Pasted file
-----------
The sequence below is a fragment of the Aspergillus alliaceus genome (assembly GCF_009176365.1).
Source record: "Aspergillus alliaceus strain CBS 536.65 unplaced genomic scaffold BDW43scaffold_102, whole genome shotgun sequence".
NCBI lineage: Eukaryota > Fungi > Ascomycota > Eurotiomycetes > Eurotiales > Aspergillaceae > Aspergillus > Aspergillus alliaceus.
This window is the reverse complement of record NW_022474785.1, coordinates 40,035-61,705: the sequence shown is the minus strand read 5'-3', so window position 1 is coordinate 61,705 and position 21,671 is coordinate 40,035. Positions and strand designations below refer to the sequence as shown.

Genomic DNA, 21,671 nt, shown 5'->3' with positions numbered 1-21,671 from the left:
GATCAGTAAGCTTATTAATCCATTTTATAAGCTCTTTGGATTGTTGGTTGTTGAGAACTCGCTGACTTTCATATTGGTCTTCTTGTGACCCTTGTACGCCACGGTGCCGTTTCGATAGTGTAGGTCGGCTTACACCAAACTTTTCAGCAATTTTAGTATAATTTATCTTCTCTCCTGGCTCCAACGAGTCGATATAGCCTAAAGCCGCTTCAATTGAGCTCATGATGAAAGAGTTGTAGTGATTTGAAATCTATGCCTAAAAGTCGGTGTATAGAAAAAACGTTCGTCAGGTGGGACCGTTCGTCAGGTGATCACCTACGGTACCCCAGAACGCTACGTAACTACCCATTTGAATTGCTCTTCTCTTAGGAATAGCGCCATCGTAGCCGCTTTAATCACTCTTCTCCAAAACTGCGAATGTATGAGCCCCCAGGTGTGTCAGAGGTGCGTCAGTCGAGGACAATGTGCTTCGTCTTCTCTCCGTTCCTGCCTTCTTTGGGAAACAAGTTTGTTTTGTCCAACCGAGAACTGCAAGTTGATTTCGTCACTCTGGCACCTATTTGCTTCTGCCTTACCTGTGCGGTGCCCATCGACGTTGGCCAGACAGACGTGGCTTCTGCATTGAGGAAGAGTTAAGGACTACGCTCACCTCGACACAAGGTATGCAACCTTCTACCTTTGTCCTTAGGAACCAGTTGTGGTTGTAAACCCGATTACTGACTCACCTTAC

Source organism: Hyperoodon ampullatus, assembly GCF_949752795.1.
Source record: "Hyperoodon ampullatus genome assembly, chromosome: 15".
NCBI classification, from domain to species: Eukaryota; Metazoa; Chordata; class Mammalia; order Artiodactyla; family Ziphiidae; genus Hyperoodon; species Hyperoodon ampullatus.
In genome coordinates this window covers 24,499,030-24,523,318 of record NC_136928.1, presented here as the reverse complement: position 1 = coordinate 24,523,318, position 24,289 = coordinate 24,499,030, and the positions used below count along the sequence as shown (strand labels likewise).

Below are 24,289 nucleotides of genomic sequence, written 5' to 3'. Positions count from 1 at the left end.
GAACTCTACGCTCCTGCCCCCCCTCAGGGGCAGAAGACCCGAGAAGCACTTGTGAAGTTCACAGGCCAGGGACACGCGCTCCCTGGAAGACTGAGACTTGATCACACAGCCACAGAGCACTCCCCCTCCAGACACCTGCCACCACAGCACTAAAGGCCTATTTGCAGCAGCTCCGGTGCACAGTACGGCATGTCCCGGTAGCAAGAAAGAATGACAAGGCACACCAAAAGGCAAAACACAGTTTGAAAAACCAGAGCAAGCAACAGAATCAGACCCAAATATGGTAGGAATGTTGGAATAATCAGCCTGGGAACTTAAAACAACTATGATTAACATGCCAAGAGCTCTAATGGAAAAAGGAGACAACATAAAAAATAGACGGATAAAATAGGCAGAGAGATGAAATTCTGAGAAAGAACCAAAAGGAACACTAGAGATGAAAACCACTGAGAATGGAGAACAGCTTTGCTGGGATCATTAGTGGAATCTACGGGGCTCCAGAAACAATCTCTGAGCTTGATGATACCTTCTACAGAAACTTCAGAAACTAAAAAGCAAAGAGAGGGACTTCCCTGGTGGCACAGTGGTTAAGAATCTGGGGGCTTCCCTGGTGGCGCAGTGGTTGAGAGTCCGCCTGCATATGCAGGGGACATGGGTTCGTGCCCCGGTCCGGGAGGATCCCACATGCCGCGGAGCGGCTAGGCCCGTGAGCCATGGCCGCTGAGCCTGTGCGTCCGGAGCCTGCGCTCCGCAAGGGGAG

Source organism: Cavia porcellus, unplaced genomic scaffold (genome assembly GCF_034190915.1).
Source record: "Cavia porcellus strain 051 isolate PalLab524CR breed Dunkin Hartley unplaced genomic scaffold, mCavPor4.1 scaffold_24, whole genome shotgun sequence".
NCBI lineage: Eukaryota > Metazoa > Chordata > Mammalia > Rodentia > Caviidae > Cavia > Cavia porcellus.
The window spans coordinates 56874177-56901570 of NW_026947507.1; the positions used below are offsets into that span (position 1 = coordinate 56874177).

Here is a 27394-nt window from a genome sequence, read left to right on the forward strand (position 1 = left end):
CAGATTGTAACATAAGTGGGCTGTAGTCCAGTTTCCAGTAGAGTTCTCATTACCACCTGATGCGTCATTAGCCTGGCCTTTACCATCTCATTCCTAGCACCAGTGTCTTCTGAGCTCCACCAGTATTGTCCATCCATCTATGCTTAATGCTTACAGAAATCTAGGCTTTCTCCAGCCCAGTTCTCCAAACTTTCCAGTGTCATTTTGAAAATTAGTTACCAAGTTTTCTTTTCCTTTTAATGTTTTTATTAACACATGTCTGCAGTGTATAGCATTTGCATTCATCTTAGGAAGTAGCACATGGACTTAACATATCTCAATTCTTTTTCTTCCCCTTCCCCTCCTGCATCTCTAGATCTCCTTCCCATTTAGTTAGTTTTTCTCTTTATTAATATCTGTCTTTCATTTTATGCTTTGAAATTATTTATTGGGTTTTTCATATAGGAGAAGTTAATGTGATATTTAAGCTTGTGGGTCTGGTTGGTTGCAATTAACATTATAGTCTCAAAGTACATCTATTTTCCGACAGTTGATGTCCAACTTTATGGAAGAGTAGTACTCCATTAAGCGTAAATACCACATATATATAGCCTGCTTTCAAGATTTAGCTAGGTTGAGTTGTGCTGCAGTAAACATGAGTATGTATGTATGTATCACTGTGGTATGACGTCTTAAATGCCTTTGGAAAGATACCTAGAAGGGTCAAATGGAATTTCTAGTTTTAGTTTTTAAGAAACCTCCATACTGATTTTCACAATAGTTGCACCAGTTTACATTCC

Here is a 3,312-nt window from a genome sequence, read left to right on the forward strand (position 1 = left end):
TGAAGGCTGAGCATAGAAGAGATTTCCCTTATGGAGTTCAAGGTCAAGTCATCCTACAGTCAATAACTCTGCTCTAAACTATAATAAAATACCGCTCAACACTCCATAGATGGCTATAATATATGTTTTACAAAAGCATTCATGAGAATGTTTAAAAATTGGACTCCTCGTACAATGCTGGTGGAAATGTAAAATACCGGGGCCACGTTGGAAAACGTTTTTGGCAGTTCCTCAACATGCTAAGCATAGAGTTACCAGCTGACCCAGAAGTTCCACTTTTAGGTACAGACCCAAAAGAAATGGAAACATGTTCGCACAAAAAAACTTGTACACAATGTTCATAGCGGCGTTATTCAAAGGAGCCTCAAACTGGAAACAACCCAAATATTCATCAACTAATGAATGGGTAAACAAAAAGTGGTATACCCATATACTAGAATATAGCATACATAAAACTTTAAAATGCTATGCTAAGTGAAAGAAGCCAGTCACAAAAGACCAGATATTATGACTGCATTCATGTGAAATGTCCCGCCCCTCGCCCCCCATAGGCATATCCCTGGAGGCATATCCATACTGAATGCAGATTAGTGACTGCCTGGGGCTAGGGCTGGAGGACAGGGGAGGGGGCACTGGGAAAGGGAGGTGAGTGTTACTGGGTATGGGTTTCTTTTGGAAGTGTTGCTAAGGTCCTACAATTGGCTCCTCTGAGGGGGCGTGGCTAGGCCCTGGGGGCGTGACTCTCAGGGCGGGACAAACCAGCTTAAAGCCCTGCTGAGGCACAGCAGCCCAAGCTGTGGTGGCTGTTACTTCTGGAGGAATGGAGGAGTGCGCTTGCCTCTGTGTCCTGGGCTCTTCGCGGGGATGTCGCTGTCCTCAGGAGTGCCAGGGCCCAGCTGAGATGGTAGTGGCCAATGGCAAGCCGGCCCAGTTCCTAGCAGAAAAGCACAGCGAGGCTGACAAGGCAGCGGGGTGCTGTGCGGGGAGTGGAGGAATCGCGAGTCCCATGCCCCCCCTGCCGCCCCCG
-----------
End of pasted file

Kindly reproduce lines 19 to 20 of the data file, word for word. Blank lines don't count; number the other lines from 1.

Here is a 3,312-nt window from a genome sequence, read left to right on the forward strand (position 1 = left end):
TGAAGGCTGAGCATAGAAGAGATTTCCCTTATGGAGTTCAAGGTCAAGTCATCCTACAGTCAATAACTCTGCTCTAAACTATAATAAAATACCGCTCAACACTCCATAGATGGCTATAATATATGTTTTACAAAAGCATTCATGAGAATGTTTAAAAATTGGACTCCTCGTACAATGCTGGTGGAAATGTAAAATACCGGGGCCACGTTGGAAAACGTTTTTGGCAGTTCCTCAACATGCTAAGCATAGAGTTACCAGCTGACCCAGAAGTTCCACTTTTAGGTACAGACCCAAAAGAAATGGAAACATGTTCGCACAAAAAAACTTGTACACAATGTTCATAGCGGCGTTATTCAAAGGAGCCTCAAACTGGAAACAACCCAAATATTCATCAACTAATGAATGGGTAAACAAAAAGTGGTATACCCATATACTAGAATATAGCATACATAAAACTTTAAAATGCTATGCTAAGTGAAAGAAGCCAGTCACAAAAGACCAGATATTATGACTGCATTCATGTGAAATGTCCCGCCCCTCGCCCCCCATAGGCATATCCCTGGAGGCATATCCATACTGAATGCAGATTAGTGACTGCCTGGGGCTAGGGCTGGAGGACAGGGGAGGGGGCACTGGGAAAGGGAGGTGAGTGTTACTGGGTATGGGTTTCTTTTGGAAGTGTTGCTAAGGTCCTACAATTGGCTCCTCTGAGGGGGCGTGGCTAGGCCCTGGGGGCGTGACTCTCAGGGCGGGACAAACCAGCTTAAAGCCCTGCTGAGGCACAGCAGCCCAAGCTGTGGTGGCTGTTACTTCTGGAGGAATGGAGGAGTGCGCTTGCCTCTGTGTCCTGGGCTCTTCGCGGGGATGTCGCTGTCCTCAGGAGTGCCAGGGCCCAGCTGAGATGGTAGTGGCCAATGGCAAGCCGGCCCAGTTCCTAGCAGAAAAGCACAGCGAGGCTGACAAGGCAGCGGGGTGCTGTGCGGGGAGTGGAGGAATCGCGAGTCCCATGCCCCCCCTGCCGCCCCCG